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Beyond Aristotelian Political Science: Scientia Civilis and Romanism in Marsiglio of Padua’s Thought

  • Cary J. NedermanEmail author
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It is a widely, although not universally, accepted view that the early fourteenth-century political philosopher Marsiglio of Padua (also known by the Latinized version of his name, Marsilius) was a paragon of medieval scholastic Aristotelianism, even if the conclusions he drew from this source were utterly unorthodox. Writing in the canonical Cambridge History of Medieval Political Thought, Jeannine Quillet expresses the conventional wisdom: ‘Marsilius remains faithful to the Aristotelian tradition, tracing the origins and development of the perfect community, or city, after the manner of Aristotle in the Politics. … The perfect civil community, in my reading of Marsilius, is a natural entity in the Aristotelian tradition. … All his arguments about the constitution of the perfect community still derive in all their essential elements from Aristotelian naturalism.’1Such naturalism, in turn, authorized a core insight of Aristotle’s political philosophy (and the moral ideas with which...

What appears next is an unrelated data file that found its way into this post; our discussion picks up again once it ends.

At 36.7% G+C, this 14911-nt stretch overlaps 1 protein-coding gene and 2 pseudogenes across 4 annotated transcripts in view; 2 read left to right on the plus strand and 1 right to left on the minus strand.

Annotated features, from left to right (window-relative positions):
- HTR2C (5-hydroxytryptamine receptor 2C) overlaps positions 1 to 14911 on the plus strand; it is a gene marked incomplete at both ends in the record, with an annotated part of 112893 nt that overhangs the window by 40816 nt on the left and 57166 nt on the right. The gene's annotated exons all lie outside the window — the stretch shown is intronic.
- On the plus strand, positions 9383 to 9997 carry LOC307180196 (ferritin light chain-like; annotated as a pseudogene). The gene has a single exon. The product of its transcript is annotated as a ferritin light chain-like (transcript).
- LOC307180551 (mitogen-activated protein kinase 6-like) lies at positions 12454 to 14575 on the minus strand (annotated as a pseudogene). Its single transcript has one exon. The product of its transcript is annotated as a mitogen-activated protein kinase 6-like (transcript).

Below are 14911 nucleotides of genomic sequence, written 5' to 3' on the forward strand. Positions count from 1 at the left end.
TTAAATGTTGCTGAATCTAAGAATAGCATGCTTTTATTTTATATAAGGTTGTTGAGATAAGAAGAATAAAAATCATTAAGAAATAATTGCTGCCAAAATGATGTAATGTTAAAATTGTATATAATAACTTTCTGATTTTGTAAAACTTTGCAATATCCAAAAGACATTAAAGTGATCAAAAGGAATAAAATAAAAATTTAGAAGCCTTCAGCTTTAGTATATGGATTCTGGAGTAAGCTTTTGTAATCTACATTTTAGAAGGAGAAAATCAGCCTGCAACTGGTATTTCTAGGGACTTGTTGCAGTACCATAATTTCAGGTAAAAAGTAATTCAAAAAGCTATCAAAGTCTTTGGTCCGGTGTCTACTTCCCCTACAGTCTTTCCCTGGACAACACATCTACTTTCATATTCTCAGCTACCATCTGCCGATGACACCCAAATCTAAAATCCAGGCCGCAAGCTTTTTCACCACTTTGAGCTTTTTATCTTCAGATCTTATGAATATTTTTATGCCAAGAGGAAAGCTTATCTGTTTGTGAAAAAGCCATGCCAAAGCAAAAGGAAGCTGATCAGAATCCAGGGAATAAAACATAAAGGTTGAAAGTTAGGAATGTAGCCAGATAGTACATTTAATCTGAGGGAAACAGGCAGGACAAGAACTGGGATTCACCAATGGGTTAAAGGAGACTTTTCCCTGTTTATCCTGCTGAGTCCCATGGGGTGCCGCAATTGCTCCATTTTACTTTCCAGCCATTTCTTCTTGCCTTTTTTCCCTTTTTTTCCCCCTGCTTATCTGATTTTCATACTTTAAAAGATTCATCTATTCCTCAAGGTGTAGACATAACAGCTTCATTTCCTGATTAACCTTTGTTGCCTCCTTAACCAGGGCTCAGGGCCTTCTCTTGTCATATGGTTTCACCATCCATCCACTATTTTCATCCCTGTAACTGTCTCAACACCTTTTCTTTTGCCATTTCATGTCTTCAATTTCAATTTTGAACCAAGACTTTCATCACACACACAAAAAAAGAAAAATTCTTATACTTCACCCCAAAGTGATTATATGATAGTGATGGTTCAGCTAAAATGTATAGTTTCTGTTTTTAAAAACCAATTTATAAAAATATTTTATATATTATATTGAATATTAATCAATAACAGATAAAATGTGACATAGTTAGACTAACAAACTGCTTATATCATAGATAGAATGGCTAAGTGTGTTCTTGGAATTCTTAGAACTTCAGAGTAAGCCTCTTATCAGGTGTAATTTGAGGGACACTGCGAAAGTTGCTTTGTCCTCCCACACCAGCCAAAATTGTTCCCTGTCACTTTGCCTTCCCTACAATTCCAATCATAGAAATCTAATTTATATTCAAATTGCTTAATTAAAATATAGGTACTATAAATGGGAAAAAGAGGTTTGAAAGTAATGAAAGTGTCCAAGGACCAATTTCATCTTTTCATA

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© Springer Nature B.V. 2019

Authors and Affiliations

  1. 1.Department of Political ScienceTexas A&M UniversityCollege StationUSA

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